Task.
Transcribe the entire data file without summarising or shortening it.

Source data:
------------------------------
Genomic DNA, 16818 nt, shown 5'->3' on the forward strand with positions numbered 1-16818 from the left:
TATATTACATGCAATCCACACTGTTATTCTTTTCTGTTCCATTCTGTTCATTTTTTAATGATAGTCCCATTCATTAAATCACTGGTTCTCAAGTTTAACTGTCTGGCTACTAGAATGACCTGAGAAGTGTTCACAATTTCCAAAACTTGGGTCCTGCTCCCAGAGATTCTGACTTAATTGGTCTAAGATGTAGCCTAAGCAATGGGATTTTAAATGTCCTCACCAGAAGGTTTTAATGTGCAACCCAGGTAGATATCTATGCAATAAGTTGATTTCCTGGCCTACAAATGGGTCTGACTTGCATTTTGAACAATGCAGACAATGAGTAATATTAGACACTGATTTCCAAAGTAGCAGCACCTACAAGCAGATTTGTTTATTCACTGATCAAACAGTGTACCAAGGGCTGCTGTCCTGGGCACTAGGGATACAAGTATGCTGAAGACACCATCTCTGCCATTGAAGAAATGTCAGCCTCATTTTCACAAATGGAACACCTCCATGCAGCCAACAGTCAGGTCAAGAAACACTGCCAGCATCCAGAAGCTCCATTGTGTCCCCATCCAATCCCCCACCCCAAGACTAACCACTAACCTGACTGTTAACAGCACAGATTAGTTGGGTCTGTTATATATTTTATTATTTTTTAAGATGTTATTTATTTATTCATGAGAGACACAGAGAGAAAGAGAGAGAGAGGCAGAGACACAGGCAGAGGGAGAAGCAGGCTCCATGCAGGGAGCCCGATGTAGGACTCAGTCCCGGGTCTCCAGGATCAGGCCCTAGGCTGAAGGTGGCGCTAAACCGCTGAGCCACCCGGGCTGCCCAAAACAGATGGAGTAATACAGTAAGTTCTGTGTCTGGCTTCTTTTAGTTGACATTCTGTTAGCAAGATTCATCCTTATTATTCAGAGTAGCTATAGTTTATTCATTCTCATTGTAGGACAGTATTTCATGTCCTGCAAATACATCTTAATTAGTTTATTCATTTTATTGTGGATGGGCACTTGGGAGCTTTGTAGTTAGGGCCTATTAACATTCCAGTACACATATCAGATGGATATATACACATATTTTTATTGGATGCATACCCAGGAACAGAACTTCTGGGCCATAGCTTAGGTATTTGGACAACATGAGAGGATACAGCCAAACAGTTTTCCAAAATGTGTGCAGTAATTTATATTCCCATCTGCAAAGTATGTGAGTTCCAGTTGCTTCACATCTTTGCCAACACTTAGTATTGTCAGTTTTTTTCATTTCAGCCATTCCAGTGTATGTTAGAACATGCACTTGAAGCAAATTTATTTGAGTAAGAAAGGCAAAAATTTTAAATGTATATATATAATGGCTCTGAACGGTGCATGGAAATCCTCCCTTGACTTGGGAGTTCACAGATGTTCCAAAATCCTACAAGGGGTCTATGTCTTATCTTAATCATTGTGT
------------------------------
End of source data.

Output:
Genomic DNA, 16818 nt, shown 5'->3' on the forward strand with positions numbered 1-16818 from the left:
TATATTACATGCAATCCACACTGTTATTCTTTTCTGTTCCATTCTGTTCATTTTTTAATGATAGTCCCATTCATTAAATCACTGGTTCTCAAGTTTAACTGTCTGGCTACTAGAATGACCTGAGAAGTGTTCACAATTTCCAAAACTTGGGTCCTGCTCCCAGAGATTCTGACTTAATTGGTCTAAGATGTAGCCTAAGCAATGGGATTTTAAATGTCCTCACCAGAAGGTTTTAATGTGCAACCCAGGTAGATATCTATGCAATAAGTTGATTTCCTGGCCTACAAATGGGTCTGACTTGCATTTTGAACAATGCAGACAATGAGTAATATTAGACACTGATTTCCAAAGTAGCAGCACCTACAAGCAGATTTGTTTATTCACTGATCAAACAGTGTACCAAGGGCTGCTGTCCTGGGCACTAGGGATACAAGTATGCTGAAGACACCATCTCTGCCATTGAAGAAATGTCAGCCTCATTTTCACAAATGGAACACCTCCATGCAGCCAACAGTCAGGTCAAGAAACACTGCCAGCATCCAGAAGCTCCATTGTGTCCCCATCCAATCCCCCACCCCAAGACTAACCACTAACCTGACTGTTAACAGCACAGATTAGTTGGGTCTGTTATATATTTTATTATTTTTTAAGATGTTATTTATTTATTCATGAGAGACACAGAGAGAAAGAGAGAGAGAGGCAGAGACACAGGCAGAGGGAGAAGCAGGCTCCATGCAGGGAGCCCGATGTAGGACTCAGTCCCGGGTCTCCAGGATCAGGCCCTAGGCTGAAGGTGGCGCTAAACCGCTGAGCCACCCGGGCTGCCCAAAACAGATGGAGTAATACAGTAAGTTCTGTGTCTGGCTTCTTTTAGTTGACATTCTGTTAGCAAGATTCATCCTTATTATTCAGAGTAGCTATAGTTTATTCATTCTCATTGTAGGACAGTATTTCATGTCCTGCAAATACATCTTAATTAGTTTATTCATTTTATTGTGGATGGGCACTTGGGAGCTTTGTAGTTAGGGCCTATTAACATTCCAGTACACATATCAGATGGATATATACACATATTTTTATTGGATGCATACCCAGGAACAGAACTTCTGGGCCATAGCTTAGGTATTTGGACAACATGAGAGGATACAGCCAAACAGTTTTCCAAAATGTGTGCAGTAATTTATATTCCCATCTGCAAAGTATGTGAGTTCCAGTTGCTTCACATCTTTGCCAACACTTAGTATTGTCAGTTTTTTTCATTTCAGCCATTCCAGTGTATGTTAGAACATGCACTTGAAGCAAATTTATTTGAGTAAGAAAGGCAAAAATTTTAAATGTATATATATAATGGCTCTGAACGGTGCATGGAAATCCTCCCTTGACTTGGGAGTTCACAGATGTTCCAAAATCCTACAAGGGGTCTATGTCTTATCTTAATCATTGTGT